The First Microprocessor Released in 1971 by Intel
The Grandfather of microprocessors. (wikipedia)
When it comes to our knowledge of how electronics work, most of us understand it in the same way a dog understands algebra. You could say it ran on magic pixie dust and it would make as much sense as if you actually tried to explain the complex process of microprocessors and integrated circuits. Despite our nearly complete ignorance, these tiny pieces of electronic wizardry run just about every aspect of our lives at this point. The singular touchstone moment that started the ball toward today's technological wonderland came in 1971. As Intel wrote in their prescient advertisement, "Announcing a new era in integrated electronics", the world would never be the same.
“Is It Not A Strange Fate That We Should Suffer So Much Fear And Doubt For So Small A Thing?”
As “Lord of the Rings” foretold, the world experienced a seismic shift based on an invention no larger than a fingernail. Obviously, the first microprocessor failed to turn you invisible like the Ring of Power or even bring a single drastic change in a day. In fact, the first microprocessors only functioned on four bits and could only implement simple calculations.
Nevertheless, these early chips opened the door to programming intelligence into inanimate objects. They are still hailed as the “building blocks” of modern technology. They also represented a vast leap forward from the previous 25 years of research and development.
One Giant Miniaturization For All Mankind
While the major development for the microprocessor happened in 1971, incredibly smart people had toiled for decades to reach that evolutionary leap. The tiny fingernail microprocessors of the disco decade fulfilled the function of electronic computing that took up an entire room in 1946.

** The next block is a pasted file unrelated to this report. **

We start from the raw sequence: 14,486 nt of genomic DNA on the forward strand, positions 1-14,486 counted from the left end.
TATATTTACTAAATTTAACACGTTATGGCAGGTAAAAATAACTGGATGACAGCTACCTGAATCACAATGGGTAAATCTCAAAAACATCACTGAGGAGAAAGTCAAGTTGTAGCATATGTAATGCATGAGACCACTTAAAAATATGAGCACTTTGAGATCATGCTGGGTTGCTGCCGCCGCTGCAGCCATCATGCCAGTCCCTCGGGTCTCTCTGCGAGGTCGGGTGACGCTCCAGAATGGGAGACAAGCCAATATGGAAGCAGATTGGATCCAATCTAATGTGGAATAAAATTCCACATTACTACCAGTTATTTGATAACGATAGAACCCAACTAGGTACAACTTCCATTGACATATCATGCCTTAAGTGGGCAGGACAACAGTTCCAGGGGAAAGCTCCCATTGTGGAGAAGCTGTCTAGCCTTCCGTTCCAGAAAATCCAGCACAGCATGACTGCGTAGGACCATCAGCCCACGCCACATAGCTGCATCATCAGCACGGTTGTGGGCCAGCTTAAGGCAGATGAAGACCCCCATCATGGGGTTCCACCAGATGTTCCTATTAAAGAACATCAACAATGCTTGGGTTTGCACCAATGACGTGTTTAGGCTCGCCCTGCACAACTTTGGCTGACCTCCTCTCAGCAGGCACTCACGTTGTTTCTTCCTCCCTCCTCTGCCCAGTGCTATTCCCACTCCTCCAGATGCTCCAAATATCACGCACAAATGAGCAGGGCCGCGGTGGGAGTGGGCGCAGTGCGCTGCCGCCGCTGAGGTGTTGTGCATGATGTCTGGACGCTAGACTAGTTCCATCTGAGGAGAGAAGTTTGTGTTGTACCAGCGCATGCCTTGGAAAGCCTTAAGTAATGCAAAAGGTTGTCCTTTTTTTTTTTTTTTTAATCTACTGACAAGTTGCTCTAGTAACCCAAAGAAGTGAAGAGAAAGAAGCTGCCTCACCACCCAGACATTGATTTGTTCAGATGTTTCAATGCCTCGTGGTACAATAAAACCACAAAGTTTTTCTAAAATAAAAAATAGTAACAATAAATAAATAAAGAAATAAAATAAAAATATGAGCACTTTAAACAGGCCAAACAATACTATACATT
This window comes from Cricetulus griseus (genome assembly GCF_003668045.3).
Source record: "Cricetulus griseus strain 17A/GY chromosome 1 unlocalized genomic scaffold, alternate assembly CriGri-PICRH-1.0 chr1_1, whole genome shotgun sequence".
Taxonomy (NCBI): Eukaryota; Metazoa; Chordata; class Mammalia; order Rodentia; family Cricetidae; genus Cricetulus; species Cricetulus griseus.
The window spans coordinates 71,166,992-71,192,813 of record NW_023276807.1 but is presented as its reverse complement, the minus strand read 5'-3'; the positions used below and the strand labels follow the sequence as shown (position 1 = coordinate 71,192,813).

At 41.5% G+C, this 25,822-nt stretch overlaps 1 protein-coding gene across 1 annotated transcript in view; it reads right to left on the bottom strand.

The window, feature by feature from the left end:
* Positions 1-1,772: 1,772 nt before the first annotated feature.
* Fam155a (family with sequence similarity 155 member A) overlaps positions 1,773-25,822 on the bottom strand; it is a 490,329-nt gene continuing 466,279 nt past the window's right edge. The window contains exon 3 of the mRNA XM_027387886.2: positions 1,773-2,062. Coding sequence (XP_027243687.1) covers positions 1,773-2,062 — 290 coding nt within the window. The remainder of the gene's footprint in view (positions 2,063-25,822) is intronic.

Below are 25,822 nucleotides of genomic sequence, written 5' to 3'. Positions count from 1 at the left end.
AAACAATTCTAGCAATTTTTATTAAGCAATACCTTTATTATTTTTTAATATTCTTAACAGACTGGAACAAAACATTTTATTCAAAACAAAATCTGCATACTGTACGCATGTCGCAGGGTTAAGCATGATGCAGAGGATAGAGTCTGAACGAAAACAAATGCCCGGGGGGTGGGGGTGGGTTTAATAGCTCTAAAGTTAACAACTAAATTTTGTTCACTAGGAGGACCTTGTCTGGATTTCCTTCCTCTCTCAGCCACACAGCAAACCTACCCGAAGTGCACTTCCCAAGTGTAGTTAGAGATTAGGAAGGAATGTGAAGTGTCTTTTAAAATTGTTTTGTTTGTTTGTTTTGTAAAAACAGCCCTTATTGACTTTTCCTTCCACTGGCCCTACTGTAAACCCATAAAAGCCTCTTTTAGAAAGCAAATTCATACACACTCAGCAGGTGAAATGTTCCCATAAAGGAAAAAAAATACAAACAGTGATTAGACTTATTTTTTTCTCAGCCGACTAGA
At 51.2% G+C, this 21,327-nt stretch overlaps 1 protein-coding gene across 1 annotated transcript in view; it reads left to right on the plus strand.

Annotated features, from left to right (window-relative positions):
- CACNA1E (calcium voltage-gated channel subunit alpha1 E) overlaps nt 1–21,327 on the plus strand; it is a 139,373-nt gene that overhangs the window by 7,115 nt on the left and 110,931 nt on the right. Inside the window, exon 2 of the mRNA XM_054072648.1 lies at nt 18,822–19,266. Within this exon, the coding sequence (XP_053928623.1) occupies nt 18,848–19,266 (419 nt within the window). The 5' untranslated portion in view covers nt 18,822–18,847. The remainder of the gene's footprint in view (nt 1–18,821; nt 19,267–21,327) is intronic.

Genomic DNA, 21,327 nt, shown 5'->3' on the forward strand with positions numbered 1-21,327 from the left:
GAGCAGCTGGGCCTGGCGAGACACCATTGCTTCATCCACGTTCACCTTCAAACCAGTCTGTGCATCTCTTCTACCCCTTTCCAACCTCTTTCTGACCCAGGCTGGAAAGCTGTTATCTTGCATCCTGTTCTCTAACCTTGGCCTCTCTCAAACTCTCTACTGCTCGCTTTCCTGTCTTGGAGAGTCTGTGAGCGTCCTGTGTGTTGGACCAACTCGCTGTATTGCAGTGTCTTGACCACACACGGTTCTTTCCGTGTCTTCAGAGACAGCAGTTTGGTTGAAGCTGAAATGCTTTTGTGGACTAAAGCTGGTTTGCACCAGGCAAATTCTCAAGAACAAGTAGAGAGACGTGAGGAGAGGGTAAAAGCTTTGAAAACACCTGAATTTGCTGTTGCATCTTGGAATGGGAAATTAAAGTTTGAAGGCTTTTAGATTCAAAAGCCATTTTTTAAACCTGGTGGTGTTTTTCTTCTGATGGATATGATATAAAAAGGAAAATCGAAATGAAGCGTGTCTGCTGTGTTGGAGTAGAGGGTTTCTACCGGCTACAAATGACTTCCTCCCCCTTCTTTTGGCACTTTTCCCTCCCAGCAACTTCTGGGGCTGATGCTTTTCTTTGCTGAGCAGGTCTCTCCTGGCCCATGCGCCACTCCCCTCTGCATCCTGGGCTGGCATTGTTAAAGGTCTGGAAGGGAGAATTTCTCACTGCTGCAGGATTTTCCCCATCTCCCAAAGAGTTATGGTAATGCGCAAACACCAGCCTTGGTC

The same comparison can be made from the Groovy Era to today. For example, your computer’s charger is more powerful and sophisticated than the computers used to land the Apollo 11 astronauts on the moon! The early processes of ‘71 held 2,300 transistors. 40 years later an Intel Core processor with 32-nanometer processing stored 560 million transistors. Despite that cavernous difference, none of this would have occurred without the first microprocessors.
Two dispirited engineers, Robert Noyce and Gordon Moore, split from Fairchild Semiconductor Company to go on their own. So many engineers followed in their footsteps that those leaving the company were dubbed "Fairchildren." Unlike many of their brethren, Noyce and Moore hit it big, receiving $2.5 million in two days from San Francisco venture capitalist Art Rock. Their original name "Moore Noyce" was already a hotel chain so they had to settle for "Intel," shorthand for "Integrated Electronics."
Under their direction, engineers Federico Faggin, Ted Hoff, and Stanley Mazor created the granddaddy Intel 4004 chip. The brainchild came from a request to create 12 separate chips to control the various functions for a Busicom-manufactured calculator. They didn’t have the main power to produce that many chips so they created one that could do the work of 12! Intel also made the genius decision to buy the design and marketing rights from Busicom for $60,000, who ironically went bankrupt the following year. After a slick marketing campaign, the Intel 4004 quickly exploded into widespread use and the rest is history.